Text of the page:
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Monday, 13 July 2015

Mistakes Happen

I used to be a perfectionist.  While I don’t describe myself as a perfectionist any longer, I do like things to go well.  I don’t like mistakes.  But I can accept it when I make a mistake; I can move on and not let it get under my skin.  I can even laugh at myself.

Part of what helped undo my perfectionism was being part of Manitou Conference of The United Church of Canada.  When I was ordained (back in 1989), I was sent to Manitou Conference in Northern Ontario to a small town called Matheson; I served the Matheson Pastoral Charge for 6 years and loved it there.

What I appreciated about Manitou Conference was that it was a small conference and we could get to know our colleagues.  I also appreciated the fact that new ministers were encouraged to take on leadership roles.  Within a year of coming to Matheson, I was serving on the Conference Ministry, Personnel & Education Committee with its concomitant responsibilities of Settlement, Interview Board and Internship.  I served as secretary.

The other encouragement I had in Manitou Conference was around music.  I was asked to lead the music at one of our conference meetings.  I sing and can play the guitar.  I used to direct our choir at St. Andrew’s in Matheson.  I grew up with music—my mom was a piano teacher, organist and choir director.  I put together a little band and we led the music at conference; it was great!

It was also a great teaching tool.  I am not a professional musician.  I make mistakes, but I play with passion and integrity.  At the conference during which I led the music, I made plenty of mistakes.  But we sang over them and played with joy and passion.  What I remember people saying afterwards was that they appreciated the integrity of the music and playing, the passion and the joy, and that the mistakes didn’t matter.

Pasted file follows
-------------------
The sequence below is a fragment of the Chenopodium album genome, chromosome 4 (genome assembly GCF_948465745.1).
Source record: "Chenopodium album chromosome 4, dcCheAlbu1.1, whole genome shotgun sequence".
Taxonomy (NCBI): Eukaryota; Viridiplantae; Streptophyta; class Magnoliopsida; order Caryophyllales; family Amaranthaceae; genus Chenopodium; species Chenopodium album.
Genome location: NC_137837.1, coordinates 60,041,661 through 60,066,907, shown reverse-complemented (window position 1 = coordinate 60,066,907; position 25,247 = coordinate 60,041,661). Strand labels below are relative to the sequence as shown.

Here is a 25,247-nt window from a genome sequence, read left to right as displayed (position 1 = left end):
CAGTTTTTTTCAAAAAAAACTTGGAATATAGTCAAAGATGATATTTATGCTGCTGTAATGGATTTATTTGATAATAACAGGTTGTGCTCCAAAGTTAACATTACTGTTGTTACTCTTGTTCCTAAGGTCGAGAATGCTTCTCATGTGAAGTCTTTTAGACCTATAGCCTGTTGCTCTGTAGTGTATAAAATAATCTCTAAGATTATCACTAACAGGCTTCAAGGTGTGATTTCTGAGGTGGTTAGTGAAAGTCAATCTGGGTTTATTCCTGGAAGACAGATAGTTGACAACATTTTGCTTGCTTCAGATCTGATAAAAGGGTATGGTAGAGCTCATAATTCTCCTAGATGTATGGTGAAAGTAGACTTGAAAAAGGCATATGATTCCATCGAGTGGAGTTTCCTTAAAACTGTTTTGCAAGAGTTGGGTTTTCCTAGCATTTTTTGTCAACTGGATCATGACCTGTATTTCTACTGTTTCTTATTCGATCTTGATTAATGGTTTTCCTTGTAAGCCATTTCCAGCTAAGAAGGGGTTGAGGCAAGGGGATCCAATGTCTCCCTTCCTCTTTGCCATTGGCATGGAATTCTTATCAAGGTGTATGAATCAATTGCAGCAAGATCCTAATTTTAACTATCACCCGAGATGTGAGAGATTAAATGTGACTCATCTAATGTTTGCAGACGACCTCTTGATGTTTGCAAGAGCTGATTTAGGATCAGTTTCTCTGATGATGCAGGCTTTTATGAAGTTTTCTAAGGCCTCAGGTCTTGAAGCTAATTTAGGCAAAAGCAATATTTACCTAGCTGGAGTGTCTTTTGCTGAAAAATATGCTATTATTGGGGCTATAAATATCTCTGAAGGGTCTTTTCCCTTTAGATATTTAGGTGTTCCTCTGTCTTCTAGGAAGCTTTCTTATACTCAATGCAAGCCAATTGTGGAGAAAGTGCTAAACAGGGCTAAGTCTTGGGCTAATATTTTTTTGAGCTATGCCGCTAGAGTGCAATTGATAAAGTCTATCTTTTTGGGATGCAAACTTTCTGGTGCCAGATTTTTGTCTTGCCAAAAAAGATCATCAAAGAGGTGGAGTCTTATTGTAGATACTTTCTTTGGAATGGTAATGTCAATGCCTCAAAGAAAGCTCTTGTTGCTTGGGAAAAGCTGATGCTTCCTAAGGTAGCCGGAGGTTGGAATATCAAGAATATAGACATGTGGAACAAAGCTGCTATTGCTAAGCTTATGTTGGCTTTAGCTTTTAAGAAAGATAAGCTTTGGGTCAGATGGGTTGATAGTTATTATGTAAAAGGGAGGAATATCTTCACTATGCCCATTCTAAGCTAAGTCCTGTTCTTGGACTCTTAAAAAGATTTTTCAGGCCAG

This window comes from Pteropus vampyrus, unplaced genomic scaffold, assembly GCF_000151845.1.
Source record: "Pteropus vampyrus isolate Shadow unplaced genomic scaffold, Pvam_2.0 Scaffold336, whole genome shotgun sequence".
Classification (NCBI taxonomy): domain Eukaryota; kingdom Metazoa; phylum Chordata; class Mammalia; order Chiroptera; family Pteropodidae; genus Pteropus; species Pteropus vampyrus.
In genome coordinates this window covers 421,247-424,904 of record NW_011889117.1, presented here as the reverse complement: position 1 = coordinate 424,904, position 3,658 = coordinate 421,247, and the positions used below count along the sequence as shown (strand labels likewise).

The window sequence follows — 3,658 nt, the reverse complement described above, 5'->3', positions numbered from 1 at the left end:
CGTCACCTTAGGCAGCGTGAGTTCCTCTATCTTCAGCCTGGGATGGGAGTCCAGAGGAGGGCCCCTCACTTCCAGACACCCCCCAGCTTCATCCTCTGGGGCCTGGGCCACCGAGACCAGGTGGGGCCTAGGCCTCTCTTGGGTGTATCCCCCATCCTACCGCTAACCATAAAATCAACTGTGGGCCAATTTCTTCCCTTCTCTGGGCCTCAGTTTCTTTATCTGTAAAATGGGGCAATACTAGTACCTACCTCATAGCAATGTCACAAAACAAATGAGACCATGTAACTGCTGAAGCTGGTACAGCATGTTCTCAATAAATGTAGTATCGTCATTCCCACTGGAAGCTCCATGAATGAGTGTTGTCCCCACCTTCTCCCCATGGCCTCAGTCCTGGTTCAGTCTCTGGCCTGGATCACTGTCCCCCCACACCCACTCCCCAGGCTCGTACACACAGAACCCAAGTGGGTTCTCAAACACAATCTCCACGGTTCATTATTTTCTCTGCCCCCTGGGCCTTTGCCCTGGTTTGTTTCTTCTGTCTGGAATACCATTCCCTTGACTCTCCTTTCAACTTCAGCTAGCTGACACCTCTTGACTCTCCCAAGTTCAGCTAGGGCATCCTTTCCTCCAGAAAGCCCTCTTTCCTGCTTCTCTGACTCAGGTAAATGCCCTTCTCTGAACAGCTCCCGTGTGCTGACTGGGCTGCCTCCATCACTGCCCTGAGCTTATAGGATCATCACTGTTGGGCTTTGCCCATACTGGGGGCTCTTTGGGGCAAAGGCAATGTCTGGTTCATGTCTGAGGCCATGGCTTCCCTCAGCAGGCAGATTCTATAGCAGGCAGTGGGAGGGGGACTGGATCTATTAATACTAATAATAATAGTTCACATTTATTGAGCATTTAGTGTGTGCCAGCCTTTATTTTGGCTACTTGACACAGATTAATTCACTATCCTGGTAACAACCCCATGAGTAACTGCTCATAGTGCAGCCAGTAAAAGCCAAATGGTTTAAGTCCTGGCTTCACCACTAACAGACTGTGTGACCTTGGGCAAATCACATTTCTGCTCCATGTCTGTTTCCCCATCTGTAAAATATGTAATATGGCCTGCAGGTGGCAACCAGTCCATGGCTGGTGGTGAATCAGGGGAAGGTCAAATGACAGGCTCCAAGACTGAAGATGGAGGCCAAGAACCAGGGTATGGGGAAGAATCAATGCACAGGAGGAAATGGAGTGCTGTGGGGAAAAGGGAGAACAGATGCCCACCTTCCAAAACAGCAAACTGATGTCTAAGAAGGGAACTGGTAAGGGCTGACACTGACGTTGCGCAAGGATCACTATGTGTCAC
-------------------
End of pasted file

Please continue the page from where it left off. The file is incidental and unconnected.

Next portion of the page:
That conference meeting was a great learning experience.  I learned that I could make mistakes and continue to be who I was.  Mistakes didn’t diminish me.  I wasn’t conquered by my mistakes.  I learned how to acknowledge my mistakes, learn and grow and move on.  I could let my perfectionism go… at least a little bit!

Acknowledging my mistakes came to the fore after yesterday’s worship (July 12th).  I made a mistake, a very glaring mistake, in the communal prayer in the 4 directions.  I mixed up east and west!  I didn’t really think about it at the time nor when I wrote the prayer.  Janet asked me about it later in the day.  Ooops!  And what makes it funnier is that I said, later in my sermon, that when I’m hiking, I have a good sense of direction!!  Ooops!

But I let the mistake go.  I actually laughed out loud about it.  Many years ago I would have agonized over my mistake.  Today, I’m comfortable enough in my own skin that I can laugh at myself.


Of course, being part of a community of trust and love certainly helps.  I trust the people with whom I work and worship.  We don’t belittle each other, but support each other with love and compassion.  I can live with my mistakes because people can live with me and hold me in love.

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